- Canada’s Big 6 banks have IRD penalties that are often more than double those of mortgage finance companies. See for yourself by plugging the exact same assumptions into a mortgage penalty calculator. Here’s an example of someone who got a mortgage three years ago and wants to break it two years before maturity:
Sample penalty from Canada’s biggest bank:
Sample penalty from Canada’s biggest non-bank lender:
- These two scenarios use the exact same assumptions. Yet the major bank’s penalty is more than twice as large as the non-bank’s.
- Spy Tip: If you want the flexibility to refinance at another lender (at best rates) or break your mortgage before maturity, think hard before locking into a long-term fixed rate—especially at a Big 6 bank.
☐ You Might Move
- Most fixed rates are portable if you change homes and want to take your mortgage with you to avoid a breakage penalty. Many fixed mortgages also let you increase your borrowing before maturity—at the lender’s then-current rates—without a penalty (a.k.a., “blend and increase”).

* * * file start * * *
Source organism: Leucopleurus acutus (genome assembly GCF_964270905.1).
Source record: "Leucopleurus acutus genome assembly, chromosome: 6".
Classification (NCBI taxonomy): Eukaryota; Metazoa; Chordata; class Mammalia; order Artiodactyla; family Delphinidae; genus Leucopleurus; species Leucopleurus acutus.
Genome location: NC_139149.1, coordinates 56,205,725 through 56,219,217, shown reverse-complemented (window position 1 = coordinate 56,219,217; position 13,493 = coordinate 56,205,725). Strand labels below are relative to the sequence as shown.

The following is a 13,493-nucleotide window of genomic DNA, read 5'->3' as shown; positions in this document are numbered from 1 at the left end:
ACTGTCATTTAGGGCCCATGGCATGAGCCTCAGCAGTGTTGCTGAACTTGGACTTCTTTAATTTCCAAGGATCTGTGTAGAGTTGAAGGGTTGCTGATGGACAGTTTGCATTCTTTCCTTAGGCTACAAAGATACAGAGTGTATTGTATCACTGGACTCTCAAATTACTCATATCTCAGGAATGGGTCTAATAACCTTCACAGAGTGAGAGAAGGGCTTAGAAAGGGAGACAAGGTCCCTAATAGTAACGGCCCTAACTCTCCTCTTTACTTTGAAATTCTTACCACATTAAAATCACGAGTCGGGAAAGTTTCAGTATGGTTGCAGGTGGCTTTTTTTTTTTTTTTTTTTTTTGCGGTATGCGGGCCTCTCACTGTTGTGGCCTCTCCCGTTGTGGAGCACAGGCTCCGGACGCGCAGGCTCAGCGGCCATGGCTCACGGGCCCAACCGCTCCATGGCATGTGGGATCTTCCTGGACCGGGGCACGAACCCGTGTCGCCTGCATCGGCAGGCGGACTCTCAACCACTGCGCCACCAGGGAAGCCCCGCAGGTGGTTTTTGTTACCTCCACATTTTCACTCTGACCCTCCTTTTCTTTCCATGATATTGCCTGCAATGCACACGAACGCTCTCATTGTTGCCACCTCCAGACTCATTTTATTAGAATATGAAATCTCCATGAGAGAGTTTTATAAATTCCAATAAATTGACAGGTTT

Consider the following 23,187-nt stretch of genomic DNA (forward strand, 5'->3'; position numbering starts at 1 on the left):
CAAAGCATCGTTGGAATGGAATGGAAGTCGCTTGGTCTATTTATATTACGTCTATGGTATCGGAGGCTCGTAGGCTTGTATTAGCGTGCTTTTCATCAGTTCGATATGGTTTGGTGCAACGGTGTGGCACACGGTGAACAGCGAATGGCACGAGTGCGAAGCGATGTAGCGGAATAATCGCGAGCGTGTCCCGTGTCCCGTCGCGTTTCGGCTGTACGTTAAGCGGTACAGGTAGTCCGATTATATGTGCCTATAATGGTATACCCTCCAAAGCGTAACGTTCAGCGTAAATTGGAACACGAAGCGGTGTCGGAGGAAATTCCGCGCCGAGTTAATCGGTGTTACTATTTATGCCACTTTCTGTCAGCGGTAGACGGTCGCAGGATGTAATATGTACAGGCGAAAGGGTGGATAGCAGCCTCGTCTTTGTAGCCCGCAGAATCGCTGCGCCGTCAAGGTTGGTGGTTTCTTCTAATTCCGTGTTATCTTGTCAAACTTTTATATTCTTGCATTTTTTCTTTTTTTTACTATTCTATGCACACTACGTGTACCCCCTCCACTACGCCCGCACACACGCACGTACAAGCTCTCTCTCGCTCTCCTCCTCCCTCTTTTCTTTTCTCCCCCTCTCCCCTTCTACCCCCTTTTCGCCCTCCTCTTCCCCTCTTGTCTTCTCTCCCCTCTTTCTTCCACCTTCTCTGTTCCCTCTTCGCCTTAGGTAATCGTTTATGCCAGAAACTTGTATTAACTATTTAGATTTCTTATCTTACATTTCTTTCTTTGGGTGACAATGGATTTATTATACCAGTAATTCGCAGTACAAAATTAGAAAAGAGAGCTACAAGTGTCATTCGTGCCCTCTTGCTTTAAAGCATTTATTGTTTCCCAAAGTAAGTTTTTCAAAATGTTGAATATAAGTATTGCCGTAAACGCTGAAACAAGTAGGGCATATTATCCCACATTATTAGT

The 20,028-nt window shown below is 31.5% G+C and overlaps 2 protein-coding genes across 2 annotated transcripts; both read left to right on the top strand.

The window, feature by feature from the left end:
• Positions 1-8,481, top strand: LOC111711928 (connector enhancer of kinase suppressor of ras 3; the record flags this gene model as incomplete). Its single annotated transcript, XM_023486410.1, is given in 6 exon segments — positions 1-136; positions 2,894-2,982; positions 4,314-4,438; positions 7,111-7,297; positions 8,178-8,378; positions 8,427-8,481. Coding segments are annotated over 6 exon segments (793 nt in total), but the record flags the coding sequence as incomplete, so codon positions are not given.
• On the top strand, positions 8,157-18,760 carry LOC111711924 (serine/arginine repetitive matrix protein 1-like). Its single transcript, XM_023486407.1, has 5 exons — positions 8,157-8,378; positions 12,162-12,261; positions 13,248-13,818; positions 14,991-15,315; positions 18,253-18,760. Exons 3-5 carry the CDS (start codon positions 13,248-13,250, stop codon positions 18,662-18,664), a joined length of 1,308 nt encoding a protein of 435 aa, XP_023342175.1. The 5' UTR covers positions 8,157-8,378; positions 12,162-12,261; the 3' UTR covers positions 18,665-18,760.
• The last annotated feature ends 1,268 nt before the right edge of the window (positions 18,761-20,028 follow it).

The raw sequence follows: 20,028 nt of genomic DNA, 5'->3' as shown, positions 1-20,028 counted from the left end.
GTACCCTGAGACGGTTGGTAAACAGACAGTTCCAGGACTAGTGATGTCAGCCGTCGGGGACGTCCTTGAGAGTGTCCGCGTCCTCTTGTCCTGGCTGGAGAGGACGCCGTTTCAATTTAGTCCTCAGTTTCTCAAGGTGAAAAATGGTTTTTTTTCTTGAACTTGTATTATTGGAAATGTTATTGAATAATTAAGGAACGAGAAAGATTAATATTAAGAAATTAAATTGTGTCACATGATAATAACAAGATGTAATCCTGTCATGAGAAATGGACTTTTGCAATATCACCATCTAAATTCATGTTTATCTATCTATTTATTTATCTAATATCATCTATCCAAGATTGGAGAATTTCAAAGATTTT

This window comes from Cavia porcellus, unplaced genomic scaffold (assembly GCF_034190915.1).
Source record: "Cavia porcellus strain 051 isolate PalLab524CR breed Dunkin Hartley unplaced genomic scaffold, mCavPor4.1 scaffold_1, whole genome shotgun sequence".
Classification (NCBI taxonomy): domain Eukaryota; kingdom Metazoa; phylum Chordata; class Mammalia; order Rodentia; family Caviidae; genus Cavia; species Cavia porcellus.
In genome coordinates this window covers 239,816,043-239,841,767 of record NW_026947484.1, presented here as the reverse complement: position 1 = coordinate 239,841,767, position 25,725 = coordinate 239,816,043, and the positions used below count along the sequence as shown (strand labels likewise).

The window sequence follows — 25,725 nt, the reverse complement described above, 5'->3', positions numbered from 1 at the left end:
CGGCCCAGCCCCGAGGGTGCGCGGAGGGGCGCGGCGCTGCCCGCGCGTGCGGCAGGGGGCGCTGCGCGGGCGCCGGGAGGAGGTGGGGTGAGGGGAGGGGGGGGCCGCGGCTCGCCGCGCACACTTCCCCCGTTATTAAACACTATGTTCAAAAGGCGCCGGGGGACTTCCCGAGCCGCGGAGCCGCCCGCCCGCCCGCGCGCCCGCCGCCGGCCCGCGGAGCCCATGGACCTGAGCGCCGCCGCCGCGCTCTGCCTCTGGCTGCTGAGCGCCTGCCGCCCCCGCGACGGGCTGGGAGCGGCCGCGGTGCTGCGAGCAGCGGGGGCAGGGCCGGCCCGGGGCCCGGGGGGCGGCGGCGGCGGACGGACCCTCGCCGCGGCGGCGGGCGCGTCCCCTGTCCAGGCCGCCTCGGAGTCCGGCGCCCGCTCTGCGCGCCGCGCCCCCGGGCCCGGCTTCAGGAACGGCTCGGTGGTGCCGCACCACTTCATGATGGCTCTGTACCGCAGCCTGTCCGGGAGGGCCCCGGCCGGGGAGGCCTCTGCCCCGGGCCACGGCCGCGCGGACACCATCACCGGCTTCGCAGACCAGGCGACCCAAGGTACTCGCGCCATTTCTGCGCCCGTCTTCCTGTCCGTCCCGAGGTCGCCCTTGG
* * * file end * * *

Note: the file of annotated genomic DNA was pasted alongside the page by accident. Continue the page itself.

- Spy Tip: Many lenders do not have penalty-free blend and increase options. Many say they do but they sneak the penalty into your new “blended” interest rate. Be careful to choose the right lender if you might need to increase your fixed mortgage later.
- Most variable rates are also portable. But many are not increasable. Without a blend and increase feature, you’d have to break the mortgage and pay a penalty if you wanted to increase your loan. Those who choose a variable-rate mortgage and later buy a more expensive home, often find this out the hard way.
Reasons not to lock in
☐ You’ve Got an Amazing Rate
- If you can get a variable or short-term fixed rate that’s 75+ basis points below going 5-year fixed rates, interest rates could jump over 1.00 percentage point and you’d still pay about the same interest cost as someone in a 5-year fixed.
- Note: This rule of thumb doesn’t work if rates surge early in your mortgage term (e.g., in the first 12 months).
☐ You’re a Disinflationist
- Rates will likely never gain much altitude so long as inflation stays near or below 2%. That’s its average over the last 25 years.